Steve Kerr: ‘Vote people in who actually have the courage to protect people’s lives’

University of Arizona basketball legend and current coach of the NBA world champion Golden State Warriors, Steve Kerr, had some words of advice on a subject near and dear to him — gun violence — following the mass shooting in a Florida high school this week. VIDEO.

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Steve Kerr on Florida shooting: ‘Vote people in who actually have the courage to protect’:

Steve Kerr is not sticking to sports.

The Golden State Warriors head coach who is seldom hesitant to speak his mind on non-basketball issues was asked Wednesday his thoughts on the shooting at a Florida high school earlier in the day that has left at least 17 dead, the latest in a plague of U.S. mass killings perpetrated by citizens with access to military-style assault rifles.

Kerr was blunt in his criticism of federal lawmakers, the National Rifle Association and a White House whose national security priorities focus on building a wall along the U.S.-Mexico border.

“Well, nothing has been done. It doesn’t seem to matter to our government that children are being shot to death day after day, in schools. It doesn’t matter that people are being shot at a concert, at a movie theater.  It’s not enough apparently to move our leadership, our government, the people who are running this country to actually do anything. That’s demoralizing.”

“But we can do something about it. We can vote people in who actually have the courage to protect people’s lives, and not just bow down to the NRA because they have financed their campaign for them. Hopefully we’ll find enough people, first of all, to vote good people in, but hopefully we can find enough people with courage to help our citizens remain safe and focus on the real safety issues.  Not building some stupid wall for billions of dollars that has nothing to do with our safety, but actually protecting us from what truly is dangerous, which is maniacs with semiautomatic weapons just slaughtering our children. It’s disgusting.”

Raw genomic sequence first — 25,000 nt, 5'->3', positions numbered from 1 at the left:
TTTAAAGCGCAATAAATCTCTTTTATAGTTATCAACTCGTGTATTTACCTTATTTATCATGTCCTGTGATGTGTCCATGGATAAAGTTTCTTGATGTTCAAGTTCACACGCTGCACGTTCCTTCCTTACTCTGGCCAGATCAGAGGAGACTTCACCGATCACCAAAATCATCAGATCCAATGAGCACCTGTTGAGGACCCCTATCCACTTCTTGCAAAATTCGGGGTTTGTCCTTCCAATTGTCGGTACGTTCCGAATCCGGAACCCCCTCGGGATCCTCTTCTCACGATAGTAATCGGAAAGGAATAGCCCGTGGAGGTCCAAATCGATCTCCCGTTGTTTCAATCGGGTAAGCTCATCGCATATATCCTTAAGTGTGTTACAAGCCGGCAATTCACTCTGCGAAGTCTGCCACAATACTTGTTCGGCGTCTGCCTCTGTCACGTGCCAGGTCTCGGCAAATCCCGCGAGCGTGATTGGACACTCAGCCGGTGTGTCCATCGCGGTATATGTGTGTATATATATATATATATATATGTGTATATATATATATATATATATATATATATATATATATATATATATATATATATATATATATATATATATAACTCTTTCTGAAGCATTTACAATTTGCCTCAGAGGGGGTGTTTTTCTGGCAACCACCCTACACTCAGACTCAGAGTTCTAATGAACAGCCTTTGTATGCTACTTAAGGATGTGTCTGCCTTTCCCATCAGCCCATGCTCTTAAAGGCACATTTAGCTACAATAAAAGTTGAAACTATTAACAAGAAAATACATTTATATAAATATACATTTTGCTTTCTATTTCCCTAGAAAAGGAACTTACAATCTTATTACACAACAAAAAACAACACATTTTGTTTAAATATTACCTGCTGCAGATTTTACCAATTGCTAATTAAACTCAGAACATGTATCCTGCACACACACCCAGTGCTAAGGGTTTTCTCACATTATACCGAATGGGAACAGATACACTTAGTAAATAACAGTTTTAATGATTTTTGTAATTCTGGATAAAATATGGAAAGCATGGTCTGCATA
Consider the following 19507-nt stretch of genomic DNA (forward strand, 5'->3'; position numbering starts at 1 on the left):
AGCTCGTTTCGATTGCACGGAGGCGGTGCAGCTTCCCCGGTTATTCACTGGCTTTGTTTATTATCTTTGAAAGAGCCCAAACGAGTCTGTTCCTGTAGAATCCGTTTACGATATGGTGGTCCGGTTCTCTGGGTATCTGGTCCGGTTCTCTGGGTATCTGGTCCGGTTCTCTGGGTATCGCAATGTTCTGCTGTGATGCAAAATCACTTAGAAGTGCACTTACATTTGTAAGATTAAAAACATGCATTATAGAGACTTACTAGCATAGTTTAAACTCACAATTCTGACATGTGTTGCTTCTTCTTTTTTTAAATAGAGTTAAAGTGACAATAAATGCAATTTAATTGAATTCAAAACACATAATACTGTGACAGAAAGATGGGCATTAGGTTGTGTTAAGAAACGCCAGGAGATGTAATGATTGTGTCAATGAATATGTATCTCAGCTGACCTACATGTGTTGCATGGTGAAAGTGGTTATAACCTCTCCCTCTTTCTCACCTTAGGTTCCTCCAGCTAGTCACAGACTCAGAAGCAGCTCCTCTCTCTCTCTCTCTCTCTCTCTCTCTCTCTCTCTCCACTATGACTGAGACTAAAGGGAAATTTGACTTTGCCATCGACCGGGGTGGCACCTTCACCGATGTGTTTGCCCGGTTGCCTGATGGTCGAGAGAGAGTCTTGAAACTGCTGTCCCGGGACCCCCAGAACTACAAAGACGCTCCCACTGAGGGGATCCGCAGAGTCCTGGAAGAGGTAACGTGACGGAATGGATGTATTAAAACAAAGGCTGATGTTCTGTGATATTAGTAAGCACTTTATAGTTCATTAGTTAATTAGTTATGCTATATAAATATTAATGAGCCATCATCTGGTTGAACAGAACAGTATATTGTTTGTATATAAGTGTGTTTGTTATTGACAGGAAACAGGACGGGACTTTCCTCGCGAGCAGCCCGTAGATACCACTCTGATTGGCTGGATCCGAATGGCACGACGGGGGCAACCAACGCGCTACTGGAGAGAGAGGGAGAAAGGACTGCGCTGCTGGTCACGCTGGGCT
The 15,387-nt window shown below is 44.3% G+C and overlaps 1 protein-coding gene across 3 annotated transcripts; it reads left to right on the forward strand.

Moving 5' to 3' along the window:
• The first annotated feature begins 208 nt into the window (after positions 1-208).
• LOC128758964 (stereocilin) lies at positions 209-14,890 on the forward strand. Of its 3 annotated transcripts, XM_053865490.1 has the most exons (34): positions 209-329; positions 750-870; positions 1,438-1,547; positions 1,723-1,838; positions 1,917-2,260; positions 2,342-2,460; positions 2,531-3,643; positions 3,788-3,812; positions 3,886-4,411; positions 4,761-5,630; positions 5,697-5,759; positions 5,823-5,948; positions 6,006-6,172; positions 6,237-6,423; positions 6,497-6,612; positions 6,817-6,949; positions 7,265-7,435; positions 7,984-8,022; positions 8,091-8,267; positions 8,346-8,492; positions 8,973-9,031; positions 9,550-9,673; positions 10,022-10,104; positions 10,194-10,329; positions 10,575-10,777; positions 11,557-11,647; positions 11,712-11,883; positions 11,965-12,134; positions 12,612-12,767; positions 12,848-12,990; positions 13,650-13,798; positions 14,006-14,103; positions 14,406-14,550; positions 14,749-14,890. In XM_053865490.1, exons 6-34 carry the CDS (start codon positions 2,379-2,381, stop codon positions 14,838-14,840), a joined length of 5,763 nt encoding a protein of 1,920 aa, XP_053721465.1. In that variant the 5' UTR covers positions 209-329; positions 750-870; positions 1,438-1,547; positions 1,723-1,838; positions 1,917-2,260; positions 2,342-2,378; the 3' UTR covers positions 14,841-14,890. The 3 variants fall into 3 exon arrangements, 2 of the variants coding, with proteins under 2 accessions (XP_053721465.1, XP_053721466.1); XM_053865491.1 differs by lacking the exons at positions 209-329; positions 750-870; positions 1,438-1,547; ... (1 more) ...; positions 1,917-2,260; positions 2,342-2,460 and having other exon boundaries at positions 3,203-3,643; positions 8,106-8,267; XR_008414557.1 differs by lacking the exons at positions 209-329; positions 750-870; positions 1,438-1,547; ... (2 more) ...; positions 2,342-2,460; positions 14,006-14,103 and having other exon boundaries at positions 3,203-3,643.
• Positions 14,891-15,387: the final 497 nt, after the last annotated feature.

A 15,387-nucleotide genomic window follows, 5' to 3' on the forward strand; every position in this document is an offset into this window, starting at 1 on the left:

Kerr’s statement will rile up the stick-to-sports crowd. But Kerr doesn’t care.

Kerr has previously said gun control should be considered a public health issue.

Kerr recognizes that he has a tremendous platform that extends beyond the bounds of a basketball court. He also is employed by a progressive sports league that sees no need to muzzle its coaches and players from speaking on important issues.

Kerr has clearly made the decision that alienating fans who don’t want to hear him talk about anything but X’s and O’s is a small price to pay for advancing a just cause.

Kerr is respected and admired as a successful athlete and coach. He should be more respected and admired as a man of conscience who is unafraid to speak truth to power for a cause that is personal to him.

As all U of A Wildcat basketball fans know, Kerr takes gun violence very personally because his father, Malcolm, a university professor, was assassinated in 1984 by two gunmen outside his office in Beirut, Lebanon.

After Wednesday’s shooting in Parkland, Fla., Kerr retweeted nearly a dozen comments about gun violence, including many that urged people to use the power of their votes to changes things.

As the Wildcat’s game announcer used to say, “Steeeve Keeer!” for good advice: vote these people out of office.

 

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